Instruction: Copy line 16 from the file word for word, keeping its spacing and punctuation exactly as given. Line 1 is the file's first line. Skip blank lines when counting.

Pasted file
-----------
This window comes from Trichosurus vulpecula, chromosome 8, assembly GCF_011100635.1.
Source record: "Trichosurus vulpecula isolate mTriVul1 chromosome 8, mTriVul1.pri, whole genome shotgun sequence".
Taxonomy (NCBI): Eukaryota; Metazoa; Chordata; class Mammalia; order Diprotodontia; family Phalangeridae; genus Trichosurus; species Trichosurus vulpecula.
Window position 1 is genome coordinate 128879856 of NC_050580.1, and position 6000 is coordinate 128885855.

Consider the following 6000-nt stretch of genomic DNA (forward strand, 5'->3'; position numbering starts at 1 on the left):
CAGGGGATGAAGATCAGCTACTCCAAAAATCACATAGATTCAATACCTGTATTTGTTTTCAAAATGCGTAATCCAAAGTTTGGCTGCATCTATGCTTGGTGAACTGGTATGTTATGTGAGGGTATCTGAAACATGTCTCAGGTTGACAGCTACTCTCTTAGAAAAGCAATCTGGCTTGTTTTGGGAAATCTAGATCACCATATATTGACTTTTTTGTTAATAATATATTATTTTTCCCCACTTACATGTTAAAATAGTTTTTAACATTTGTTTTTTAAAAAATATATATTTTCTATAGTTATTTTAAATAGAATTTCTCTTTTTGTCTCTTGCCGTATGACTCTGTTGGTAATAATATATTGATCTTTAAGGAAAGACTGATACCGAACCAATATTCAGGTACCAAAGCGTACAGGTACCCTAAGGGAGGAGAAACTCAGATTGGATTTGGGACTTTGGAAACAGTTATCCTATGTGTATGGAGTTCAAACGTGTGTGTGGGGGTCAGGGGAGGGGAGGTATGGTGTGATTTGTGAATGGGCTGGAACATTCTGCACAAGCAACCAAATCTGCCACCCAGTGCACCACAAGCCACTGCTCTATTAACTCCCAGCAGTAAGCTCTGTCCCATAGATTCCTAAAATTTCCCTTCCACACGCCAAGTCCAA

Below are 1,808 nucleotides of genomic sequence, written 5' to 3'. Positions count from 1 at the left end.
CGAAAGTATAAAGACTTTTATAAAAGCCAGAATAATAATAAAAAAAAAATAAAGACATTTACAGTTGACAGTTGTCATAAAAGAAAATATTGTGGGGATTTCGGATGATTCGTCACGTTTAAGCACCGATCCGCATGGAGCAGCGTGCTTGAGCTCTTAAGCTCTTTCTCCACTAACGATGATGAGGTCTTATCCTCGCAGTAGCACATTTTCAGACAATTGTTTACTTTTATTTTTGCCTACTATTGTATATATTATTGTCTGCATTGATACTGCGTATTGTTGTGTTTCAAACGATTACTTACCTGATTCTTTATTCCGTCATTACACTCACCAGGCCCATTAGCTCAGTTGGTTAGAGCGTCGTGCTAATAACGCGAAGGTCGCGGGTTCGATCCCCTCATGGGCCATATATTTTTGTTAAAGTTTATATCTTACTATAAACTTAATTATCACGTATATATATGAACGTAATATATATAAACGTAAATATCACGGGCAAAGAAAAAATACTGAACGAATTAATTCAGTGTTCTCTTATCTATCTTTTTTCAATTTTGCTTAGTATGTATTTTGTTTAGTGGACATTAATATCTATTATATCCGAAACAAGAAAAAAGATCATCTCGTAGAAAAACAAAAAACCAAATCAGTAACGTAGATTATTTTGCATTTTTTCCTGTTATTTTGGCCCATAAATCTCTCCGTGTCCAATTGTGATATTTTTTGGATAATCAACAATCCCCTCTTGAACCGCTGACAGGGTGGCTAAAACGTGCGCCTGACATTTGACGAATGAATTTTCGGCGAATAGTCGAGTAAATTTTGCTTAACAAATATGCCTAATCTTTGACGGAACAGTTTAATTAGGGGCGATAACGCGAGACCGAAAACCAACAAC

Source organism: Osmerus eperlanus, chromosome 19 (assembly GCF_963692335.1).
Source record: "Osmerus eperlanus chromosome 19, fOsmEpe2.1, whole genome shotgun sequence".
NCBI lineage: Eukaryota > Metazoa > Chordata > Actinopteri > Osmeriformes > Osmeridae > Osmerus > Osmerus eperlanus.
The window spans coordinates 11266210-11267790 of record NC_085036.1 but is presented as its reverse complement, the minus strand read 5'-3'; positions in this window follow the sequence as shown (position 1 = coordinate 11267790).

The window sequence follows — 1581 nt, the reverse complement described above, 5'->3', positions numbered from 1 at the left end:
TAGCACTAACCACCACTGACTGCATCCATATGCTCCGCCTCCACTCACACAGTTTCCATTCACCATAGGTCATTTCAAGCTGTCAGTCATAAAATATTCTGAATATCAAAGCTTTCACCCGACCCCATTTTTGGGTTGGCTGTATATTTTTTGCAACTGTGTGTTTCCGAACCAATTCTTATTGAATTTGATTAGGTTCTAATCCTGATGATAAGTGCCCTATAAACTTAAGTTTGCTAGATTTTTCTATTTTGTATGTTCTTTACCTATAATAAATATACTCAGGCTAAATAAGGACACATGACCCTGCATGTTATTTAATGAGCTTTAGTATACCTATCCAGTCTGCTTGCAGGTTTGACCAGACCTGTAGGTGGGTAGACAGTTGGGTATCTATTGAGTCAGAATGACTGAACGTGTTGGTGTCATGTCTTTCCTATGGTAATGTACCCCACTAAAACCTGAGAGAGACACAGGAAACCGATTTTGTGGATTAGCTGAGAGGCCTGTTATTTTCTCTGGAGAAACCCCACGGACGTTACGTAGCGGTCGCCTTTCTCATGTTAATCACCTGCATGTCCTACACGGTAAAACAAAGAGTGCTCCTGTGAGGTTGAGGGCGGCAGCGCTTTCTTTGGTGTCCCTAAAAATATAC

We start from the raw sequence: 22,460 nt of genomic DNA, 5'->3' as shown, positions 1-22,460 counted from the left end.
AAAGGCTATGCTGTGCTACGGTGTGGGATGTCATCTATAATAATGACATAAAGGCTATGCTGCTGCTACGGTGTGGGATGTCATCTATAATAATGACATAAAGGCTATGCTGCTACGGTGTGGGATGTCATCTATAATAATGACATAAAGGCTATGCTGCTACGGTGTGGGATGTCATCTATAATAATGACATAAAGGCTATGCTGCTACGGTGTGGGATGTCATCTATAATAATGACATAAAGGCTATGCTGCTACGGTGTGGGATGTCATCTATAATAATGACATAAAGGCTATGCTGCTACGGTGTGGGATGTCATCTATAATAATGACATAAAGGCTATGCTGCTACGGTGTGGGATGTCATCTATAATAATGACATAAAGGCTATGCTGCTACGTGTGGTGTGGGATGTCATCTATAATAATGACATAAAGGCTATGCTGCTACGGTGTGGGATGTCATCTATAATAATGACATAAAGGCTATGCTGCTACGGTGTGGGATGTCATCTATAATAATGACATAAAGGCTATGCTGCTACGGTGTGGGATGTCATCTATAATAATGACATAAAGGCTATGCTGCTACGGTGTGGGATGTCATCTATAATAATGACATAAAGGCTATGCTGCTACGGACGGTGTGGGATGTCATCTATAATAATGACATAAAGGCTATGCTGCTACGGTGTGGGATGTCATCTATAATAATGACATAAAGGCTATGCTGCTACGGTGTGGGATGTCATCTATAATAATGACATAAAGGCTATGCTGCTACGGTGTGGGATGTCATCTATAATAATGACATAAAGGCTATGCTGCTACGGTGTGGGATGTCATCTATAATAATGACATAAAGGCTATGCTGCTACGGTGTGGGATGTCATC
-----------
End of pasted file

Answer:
AAAGGCTATGCTGTGCTACGGTGTGGGATGTCATCTATAATAATGACATAAAGGCTATGCTGCTGCTACGGTGTGGGATGTCATCTATAATAATGACATAAAGGCTATGCTGCTACGGTGTGGGATGTCATCTATAATAATGACATAAAGGCTATGCTGCTACGGTGTGGGATGTCATCTATAATAATGACATAAAGGCTATGCTGCTACGGTGTGGGATGTCATCTATAATAATGACATAAAGGCTATGCTGCTACGGTGTGGGATGTCATCTATAATAATGACATAAAGGCTATGCTGCTACGGTGTGGGATGTCATCTATAATAATGACATAAAGGCTATGCTGCTACGGTGTGGGATGTCATCTATAATAATGACATAAAGGCTATGCTGCTACGTGTGGTGTGGGATGTCATCTATAATAATGACATAAAGGCTATGCTGCTACGGTGTGGGATGTCATCTATAATAATGACATAAAGGCTATGCTGCTACGGTGTGGGATGTCATCTATAATAATGACATAAAGGCTATGCTGCTACGGTGTGGGATGTCATCTATAATAATGACATAAAGGCTATGCTGCTACGGTGTGGGATGTCATCTATAATAATGACATAAAGGCTATGCTGCTACGGACGGTGTGGGATGTCATCTATAATAATGACATAAAGGCTATGCTGCTACGGTGTGGGATGTCATCTATAATAATGACATAAAGGCTATGCTGCTACGGTGTGGGATGTCATCTATAATAATGACATAAAGGCTATGCTGCTACGGTGTGGGATGTCATCTATAATAATGACATAAAGGCTATGCTGCTACGGTGTGGGATGTCATCTATAATAATGACATAAAGGCTATGCTGCTACGGTGTGGGATGTCATC